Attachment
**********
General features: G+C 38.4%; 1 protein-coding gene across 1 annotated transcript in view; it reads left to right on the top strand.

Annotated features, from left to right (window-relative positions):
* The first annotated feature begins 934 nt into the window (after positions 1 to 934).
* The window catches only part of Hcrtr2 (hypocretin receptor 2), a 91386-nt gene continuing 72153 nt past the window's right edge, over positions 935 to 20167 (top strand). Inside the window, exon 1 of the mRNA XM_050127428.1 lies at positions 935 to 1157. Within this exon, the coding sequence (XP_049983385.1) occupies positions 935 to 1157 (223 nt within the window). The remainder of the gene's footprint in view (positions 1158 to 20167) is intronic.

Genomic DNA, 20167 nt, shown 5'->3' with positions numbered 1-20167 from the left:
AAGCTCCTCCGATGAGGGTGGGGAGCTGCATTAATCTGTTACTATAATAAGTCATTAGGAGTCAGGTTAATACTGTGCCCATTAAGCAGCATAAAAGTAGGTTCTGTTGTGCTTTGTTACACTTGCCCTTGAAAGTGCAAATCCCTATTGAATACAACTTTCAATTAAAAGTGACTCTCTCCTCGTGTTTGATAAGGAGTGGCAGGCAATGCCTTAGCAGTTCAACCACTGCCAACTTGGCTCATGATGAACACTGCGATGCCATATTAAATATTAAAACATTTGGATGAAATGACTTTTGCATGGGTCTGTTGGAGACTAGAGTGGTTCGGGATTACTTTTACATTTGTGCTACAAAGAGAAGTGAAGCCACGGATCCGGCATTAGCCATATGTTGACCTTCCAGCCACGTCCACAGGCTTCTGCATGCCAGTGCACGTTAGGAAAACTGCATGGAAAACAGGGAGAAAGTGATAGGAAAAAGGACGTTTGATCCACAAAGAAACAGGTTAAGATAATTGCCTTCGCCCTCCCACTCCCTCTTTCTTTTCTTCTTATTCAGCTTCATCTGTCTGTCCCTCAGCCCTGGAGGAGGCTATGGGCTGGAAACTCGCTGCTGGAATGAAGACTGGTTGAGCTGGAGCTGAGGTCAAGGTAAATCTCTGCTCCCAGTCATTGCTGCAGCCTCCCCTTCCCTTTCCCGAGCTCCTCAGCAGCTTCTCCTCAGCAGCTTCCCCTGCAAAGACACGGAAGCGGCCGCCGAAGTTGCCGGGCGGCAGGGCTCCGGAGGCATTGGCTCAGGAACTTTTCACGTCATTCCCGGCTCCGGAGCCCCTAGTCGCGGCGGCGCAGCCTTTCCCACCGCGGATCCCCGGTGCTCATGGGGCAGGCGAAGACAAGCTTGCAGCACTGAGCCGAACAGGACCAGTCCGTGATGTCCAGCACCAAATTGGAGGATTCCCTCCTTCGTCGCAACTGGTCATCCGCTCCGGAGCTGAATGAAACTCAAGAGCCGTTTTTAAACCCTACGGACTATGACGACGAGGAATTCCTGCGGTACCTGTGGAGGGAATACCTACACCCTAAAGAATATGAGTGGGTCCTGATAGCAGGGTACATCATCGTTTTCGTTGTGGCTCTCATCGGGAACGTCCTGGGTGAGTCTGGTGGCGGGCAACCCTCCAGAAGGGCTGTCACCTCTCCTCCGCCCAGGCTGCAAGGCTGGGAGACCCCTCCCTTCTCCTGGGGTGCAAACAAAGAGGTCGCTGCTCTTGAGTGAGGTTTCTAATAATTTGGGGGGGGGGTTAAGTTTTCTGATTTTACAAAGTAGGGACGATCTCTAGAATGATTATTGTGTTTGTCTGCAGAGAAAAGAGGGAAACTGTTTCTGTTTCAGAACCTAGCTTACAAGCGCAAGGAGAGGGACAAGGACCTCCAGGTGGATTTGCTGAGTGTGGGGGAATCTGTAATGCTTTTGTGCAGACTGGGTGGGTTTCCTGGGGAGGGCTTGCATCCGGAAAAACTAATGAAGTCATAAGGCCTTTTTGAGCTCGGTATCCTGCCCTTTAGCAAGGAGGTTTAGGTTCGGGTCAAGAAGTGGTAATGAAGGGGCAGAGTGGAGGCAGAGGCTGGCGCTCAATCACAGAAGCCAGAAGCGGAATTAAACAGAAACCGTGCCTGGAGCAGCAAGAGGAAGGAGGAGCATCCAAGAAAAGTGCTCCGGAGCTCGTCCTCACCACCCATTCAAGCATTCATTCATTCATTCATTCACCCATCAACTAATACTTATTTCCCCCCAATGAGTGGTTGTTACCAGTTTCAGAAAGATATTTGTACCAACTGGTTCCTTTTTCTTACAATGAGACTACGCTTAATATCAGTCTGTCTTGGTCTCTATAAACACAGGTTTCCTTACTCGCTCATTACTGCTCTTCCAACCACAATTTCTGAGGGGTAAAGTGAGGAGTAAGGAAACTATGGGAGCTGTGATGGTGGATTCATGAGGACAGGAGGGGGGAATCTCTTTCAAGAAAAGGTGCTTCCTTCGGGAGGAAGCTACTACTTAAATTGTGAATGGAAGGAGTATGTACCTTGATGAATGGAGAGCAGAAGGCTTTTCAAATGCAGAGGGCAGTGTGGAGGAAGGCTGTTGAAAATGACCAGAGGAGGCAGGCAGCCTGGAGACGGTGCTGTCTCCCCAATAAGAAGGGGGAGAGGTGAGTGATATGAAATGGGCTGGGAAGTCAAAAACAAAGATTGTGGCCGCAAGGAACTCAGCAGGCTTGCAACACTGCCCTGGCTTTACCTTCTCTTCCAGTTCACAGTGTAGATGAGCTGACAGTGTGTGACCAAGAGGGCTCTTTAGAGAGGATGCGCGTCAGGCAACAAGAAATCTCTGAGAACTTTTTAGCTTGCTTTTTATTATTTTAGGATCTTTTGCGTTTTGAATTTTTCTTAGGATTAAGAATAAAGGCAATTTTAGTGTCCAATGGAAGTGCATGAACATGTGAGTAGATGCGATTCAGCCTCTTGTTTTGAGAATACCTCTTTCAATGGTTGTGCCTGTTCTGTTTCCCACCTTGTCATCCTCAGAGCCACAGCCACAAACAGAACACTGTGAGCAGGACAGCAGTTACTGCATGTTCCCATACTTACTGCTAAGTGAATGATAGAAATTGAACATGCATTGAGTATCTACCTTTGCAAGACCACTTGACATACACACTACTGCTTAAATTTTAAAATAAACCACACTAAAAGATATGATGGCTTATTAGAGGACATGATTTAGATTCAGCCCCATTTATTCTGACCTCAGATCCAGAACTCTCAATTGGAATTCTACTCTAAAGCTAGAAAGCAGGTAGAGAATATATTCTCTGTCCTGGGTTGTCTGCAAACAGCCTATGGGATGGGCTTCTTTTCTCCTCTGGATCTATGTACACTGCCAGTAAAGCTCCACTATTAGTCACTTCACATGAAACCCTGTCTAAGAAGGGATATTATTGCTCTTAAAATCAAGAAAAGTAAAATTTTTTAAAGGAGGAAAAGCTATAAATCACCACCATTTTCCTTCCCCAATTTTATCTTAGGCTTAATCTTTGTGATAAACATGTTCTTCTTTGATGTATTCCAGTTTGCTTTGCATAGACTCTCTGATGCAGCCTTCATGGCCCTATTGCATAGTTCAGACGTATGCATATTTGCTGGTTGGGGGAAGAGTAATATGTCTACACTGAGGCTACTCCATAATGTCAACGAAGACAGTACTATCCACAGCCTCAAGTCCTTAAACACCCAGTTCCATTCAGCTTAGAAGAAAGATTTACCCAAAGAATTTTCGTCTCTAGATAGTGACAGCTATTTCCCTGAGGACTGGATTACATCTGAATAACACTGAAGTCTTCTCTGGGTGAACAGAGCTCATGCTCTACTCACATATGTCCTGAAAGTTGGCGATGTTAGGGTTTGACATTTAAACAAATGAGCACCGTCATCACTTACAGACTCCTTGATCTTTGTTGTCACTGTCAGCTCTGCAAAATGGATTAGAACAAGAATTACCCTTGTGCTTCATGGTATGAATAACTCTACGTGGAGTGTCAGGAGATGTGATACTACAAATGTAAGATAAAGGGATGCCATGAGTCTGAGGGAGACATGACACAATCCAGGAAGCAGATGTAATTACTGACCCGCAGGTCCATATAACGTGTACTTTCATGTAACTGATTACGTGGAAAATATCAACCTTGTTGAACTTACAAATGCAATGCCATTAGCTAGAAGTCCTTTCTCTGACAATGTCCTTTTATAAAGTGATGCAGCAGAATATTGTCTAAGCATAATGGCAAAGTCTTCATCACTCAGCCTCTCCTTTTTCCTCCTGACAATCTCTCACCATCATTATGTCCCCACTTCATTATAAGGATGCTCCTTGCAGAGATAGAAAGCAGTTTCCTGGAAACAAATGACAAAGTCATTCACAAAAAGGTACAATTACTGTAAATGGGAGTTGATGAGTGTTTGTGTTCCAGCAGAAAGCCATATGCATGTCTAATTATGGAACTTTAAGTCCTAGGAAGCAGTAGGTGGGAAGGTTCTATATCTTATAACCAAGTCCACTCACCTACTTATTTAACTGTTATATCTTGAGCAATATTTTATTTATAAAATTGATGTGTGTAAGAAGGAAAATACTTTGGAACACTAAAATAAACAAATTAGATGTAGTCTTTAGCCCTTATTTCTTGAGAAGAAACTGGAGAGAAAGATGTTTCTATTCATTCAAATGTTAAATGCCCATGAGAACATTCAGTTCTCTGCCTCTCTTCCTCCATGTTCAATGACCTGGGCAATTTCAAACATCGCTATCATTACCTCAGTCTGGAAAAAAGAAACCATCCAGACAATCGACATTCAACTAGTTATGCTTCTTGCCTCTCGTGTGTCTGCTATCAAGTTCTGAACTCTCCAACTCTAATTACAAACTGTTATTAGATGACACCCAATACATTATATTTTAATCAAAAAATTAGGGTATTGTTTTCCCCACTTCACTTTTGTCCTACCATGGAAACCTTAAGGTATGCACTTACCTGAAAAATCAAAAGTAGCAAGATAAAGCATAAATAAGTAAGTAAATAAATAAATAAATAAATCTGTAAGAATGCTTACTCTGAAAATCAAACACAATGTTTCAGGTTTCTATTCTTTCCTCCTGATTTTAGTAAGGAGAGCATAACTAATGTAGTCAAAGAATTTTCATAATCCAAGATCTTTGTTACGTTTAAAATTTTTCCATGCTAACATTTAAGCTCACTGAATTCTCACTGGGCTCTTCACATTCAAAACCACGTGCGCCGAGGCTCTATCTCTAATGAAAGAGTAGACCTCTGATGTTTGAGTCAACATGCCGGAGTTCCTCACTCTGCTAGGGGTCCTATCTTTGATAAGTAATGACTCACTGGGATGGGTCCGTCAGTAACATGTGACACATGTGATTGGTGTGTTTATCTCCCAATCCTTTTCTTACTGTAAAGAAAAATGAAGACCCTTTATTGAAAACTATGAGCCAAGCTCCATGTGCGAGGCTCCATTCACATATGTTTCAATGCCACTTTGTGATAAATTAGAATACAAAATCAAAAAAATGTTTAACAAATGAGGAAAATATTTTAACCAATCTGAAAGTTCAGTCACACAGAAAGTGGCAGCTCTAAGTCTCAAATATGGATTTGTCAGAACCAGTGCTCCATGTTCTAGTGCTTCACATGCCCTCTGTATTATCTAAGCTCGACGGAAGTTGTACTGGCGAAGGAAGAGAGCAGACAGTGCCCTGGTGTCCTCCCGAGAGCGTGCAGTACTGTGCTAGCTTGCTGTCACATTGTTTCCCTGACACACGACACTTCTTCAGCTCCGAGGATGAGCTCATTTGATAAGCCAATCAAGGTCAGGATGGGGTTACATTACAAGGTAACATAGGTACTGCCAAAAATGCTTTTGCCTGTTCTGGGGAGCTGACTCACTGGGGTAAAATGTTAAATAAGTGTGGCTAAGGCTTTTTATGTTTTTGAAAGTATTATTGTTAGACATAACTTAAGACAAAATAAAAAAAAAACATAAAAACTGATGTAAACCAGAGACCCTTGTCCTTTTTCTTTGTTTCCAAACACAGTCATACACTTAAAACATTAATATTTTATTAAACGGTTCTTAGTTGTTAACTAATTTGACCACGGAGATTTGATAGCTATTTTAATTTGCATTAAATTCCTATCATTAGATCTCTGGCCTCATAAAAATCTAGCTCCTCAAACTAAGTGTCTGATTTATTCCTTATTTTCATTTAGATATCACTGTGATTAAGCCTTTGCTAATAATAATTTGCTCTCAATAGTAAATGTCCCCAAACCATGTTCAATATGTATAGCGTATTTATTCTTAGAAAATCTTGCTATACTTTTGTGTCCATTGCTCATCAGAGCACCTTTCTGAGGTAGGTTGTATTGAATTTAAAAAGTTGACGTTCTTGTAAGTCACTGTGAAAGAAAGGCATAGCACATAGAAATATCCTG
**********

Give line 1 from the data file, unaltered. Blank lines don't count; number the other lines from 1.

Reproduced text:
General features: G+C 38.4%; 1 protein-coding gene across 1 annotated transcript in view; it reads left to right on the top strand.